Mental health checks proving valuable

Police officer and nurse team up each week

File photo

A weekly shift in which a Houston RCMP officer and a Northern Health psychiatric nurse team up to conduct mental health checks is proving its worth, says the officer in command of the RCMP detachment here.

Begun as a pilot project more than half a year ago, Sgt. Mark Smaill says that while it may still be too early to place a statistical value on the checks, reports from his officers indicate there are positive outcomes.

“We are making those contacts with people in the community,” said Smaill who also spoke to the District of Houston council last month about the weekly checks.

And the results are enough that Smaill is moving the effort from a pilot stage to a regular part of the detachment’s duties.

The every-Thursday checks are meant to connect with people as to their well-being, provide information as needed and offer assistance in providing services available through the Houston Health Centre or other agencies.

On average, the officer and nurse check in with seven people each Thursday.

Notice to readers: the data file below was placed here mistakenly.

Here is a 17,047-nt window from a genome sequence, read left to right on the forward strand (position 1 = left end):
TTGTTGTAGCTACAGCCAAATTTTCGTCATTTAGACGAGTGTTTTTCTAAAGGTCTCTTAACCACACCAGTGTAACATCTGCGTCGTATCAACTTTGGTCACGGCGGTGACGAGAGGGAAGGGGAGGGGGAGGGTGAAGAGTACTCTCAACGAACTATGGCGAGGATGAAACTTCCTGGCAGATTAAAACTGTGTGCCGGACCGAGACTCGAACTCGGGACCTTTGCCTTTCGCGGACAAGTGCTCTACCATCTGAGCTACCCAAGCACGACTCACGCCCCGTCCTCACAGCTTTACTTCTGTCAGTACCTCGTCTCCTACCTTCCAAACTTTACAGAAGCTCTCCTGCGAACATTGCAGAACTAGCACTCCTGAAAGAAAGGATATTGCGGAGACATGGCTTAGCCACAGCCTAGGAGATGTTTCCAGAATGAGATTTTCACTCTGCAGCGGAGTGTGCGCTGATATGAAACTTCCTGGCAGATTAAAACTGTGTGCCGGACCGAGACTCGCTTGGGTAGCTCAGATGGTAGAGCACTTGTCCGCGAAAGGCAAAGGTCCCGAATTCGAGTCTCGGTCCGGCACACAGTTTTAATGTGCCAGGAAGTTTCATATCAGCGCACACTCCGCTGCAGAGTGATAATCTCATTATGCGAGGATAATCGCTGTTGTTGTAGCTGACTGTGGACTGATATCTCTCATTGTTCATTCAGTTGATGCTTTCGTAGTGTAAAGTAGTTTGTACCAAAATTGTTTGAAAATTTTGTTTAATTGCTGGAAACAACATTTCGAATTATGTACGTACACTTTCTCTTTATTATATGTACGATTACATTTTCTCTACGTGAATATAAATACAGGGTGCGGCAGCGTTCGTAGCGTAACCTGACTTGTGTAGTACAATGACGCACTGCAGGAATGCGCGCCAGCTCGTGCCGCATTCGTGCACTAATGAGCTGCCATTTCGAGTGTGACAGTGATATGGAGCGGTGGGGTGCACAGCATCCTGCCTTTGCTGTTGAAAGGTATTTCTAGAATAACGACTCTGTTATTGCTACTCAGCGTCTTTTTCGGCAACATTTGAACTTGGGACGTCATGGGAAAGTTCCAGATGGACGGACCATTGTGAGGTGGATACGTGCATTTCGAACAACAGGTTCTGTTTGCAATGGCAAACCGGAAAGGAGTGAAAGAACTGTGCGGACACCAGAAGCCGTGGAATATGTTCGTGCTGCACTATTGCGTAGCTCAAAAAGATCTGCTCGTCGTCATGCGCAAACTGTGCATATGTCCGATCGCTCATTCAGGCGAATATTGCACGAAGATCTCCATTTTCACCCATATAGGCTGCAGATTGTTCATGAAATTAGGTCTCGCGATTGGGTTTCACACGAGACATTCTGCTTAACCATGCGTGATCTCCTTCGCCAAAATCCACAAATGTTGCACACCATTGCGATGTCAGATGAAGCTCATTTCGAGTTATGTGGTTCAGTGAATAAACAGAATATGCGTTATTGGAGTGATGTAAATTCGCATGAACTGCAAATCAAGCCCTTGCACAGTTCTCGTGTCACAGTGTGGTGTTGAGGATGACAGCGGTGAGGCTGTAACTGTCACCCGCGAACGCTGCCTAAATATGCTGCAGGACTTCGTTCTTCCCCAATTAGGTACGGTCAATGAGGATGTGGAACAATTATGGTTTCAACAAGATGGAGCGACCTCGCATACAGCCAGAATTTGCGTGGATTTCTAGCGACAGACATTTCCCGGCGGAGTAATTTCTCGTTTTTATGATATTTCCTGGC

“They’ll also, for instance, go through the mall to see who is there and visit local agencies,” Smaill said. ”It all really depends on the week. They can respond to referrals or be called to situations.

In a practical sense, connecting with people before there is a situation is far better than dealing with one as it unfolds, said Smaill.

“As the only agency in a smaller community that is 24-7, we are called upon at all hours. We’re often the only ones who can then respond,” said Smaill.

“While we do respond, often people’s needs are really complex whether it be an addiction of self-medication,” he said in adding that officers do not have the kind of training that’s often required.

“Having the expertise of a nurse, by being proactive, is then invaluable,” Smaill continued.

At times, depending upon the situation and the time of day, members may be required to transport a person to Burns Lake or Smithers and must stay with a person until they receive the required care. It’s a circumstance that can take up hours of an officer’s time and anything police can do that reduces that demand of time is worthwhile.

Prior to the pilot project launch last year, police communicated with health care workers informally and as needed, a circumstance that then prompted a more defined approach in dealing with mental health in the community, said Smaill.

Houston mayor Shane Brienen welcomed the partnership of the RCMP and Northern Health in providing a service that’s beneficial to the community.

He wondered if the concept of combined RCMP and psychiatric nurse checks happens in other small communities and suggested the local experience could be used elsewhere.